And that was that - the Marketing Funnel was no more. Brian Halligan used his INBOUND 18 keynote to fully break down the Marketing Funnel and introduce everybody to the Flywheel.
What the Flywheel Is and Why We Need It
We were first exposed to the HubSpot Flywheel as a concept when the Service Hub was introduced. With this additional platform added to the HubSpot suite, the linear Marketing Funnel broke down, like all metaphors must eventually. If we build a funnel with the end goal of producing customers, the post-sale Service Hub doesn’t have a place to sit in the infographic.
I suppose the Service Hub and all it entails could be bolted-on to the end of the Marketing Funnel, but then that doesn’t fully portray what customer service is supposed to achieve. Because it’s not just about keeping customers happy. As Dharmesh Shah said in his keynote, “I mean, it is that, but it’s not just that.” It’s also about turning them into promoters and brand advocates.
It’s part of the Inbound Methodology and the most crucial part for sustainable business growth beyond 2018. Happier clients and customers stay with you longer, they’re a joy to work with and they shout about your company to their network. This then keeps the Attract part of your prospect pool well-topped up and they already partly-trust you.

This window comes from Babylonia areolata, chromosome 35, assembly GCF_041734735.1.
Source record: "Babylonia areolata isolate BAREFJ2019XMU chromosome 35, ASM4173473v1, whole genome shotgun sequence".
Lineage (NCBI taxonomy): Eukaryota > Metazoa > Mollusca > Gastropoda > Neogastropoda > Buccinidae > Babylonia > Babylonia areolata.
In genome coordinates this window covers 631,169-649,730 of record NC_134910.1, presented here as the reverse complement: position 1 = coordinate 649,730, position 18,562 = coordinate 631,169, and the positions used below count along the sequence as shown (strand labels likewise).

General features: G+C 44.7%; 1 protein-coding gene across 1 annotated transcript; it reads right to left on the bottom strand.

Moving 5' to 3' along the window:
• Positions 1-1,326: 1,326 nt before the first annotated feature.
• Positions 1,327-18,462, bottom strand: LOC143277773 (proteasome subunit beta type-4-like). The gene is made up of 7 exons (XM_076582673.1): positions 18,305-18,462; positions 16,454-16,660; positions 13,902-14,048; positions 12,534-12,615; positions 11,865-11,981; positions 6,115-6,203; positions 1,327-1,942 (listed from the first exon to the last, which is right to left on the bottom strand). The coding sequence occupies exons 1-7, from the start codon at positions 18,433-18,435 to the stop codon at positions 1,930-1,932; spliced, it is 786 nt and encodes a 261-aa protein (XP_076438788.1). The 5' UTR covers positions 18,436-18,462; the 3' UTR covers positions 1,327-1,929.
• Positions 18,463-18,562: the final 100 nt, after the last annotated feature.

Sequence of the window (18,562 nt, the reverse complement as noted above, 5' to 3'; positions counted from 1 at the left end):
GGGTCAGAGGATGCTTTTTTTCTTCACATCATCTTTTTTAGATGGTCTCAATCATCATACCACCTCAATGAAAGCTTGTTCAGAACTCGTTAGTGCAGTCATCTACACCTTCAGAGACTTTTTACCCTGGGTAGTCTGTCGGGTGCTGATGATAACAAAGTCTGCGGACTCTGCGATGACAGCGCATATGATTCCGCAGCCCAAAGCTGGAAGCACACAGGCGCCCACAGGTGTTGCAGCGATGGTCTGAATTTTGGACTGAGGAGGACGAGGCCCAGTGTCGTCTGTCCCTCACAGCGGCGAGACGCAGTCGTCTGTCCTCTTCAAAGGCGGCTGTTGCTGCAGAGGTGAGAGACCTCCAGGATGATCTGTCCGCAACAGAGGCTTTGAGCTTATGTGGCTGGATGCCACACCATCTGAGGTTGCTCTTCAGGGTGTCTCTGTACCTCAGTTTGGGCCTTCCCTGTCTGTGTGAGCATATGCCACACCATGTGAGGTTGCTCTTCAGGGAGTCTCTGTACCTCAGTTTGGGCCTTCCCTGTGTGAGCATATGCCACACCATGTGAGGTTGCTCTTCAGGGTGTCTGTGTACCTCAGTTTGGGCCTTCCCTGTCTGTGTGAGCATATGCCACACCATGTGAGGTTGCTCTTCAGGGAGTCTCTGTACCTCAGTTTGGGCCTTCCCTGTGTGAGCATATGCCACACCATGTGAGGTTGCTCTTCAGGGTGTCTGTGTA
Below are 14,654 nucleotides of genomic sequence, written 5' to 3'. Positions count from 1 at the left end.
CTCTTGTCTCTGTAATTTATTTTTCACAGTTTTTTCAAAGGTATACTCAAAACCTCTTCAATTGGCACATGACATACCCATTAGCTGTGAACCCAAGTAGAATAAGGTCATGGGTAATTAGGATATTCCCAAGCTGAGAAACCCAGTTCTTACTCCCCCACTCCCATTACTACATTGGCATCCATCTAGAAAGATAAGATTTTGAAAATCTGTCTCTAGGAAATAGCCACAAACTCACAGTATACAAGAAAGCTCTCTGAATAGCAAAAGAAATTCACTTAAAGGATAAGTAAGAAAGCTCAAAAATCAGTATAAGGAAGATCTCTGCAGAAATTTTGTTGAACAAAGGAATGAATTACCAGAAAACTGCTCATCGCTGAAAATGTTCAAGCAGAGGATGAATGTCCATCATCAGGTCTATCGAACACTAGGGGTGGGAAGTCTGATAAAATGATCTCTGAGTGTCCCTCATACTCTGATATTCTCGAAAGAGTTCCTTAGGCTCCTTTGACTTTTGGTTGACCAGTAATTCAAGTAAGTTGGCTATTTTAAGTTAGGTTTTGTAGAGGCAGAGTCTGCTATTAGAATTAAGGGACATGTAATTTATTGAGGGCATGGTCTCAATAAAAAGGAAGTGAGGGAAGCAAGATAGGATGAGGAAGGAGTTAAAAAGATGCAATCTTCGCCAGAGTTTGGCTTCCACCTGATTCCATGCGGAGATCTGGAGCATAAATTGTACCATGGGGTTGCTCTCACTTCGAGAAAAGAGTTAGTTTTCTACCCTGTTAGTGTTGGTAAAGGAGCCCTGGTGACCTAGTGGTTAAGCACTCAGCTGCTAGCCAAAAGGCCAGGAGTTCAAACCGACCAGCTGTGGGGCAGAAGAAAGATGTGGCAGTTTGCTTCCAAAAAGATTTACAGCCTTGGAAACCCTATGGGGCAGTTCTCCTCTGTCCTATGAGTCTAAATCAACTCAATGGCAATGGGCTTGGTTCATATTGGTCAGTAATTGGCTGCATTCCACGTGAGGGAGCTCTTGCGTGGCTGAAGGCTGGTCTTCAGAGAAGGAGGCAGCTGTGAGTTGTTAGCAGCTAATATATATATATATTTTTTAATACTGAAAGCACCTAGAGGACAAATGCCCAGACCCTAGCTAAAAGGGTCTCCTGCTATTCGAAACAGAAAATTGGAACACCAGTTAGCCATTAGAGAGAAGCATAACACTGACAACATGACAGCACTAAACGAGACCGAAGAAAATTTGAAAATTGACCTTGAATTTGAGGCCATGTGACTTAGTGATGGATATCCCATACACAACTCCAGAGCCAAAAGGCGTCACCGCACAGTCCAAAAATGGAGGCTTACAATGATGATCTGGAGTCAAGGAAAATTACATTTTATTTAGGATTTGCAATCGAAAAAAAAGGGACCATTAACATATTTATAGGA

During this year’s keynote at INBOUND 18, Brian Halligan highlighted that customer experience is the way to differentiate yourself and grow a business better (note, not “bigger”) in the coming decade. In the 1990s, having the best sales experience led the way, just like it always had. In the 2000s and 2010s and with the birth of “Googling it”, we had the Attract-focused Inbound and content marketing approach to empower buyers.
But today’s buyers - B2B and B2C - all crave and prioritise ease of service, a smooth experience and an ongoing relationship.
And a linear metaphor - the Marketing Funnel - cannot truly convey this as it prioritises getting the deal done above everything else. Hence, the Flywheel is born.
It Helps to Know How an Actual Flywheel Works
We’ve had the Flywheel infographic for months now. As I look around Club Inbound at the product stands and HubSpot area, there are plenty of Flywheels on show. I even saw a guy with a band t-shirt yesterday with a dummy album sleeve which featured the Flywheel. Andrew, Head of Inbound, talked everybody through the Flywheel in our July 2018 Company Update. At Partner Day, it was referenced a lot by HubSpot speakers.
But it’s only this week at INBOUND 18, when we recorded a podcast with John Dick, the VP of Marketing at HubSpot, that I heard it explained in an easy-to-digest way. And it helped that he explained how an actual flywheel works.
Created by James Watt during the Industrial Revolution, a flywheel works by minimising friction and fully utilising the force that it’s put under. It’s a super-efficient way of utilising rotational energy.
Two wheels, a connecting axis and a quick push - then you’ve got maximum energy with minimum input. It spins and spins for ages. How well a flywheel works depends on three factors: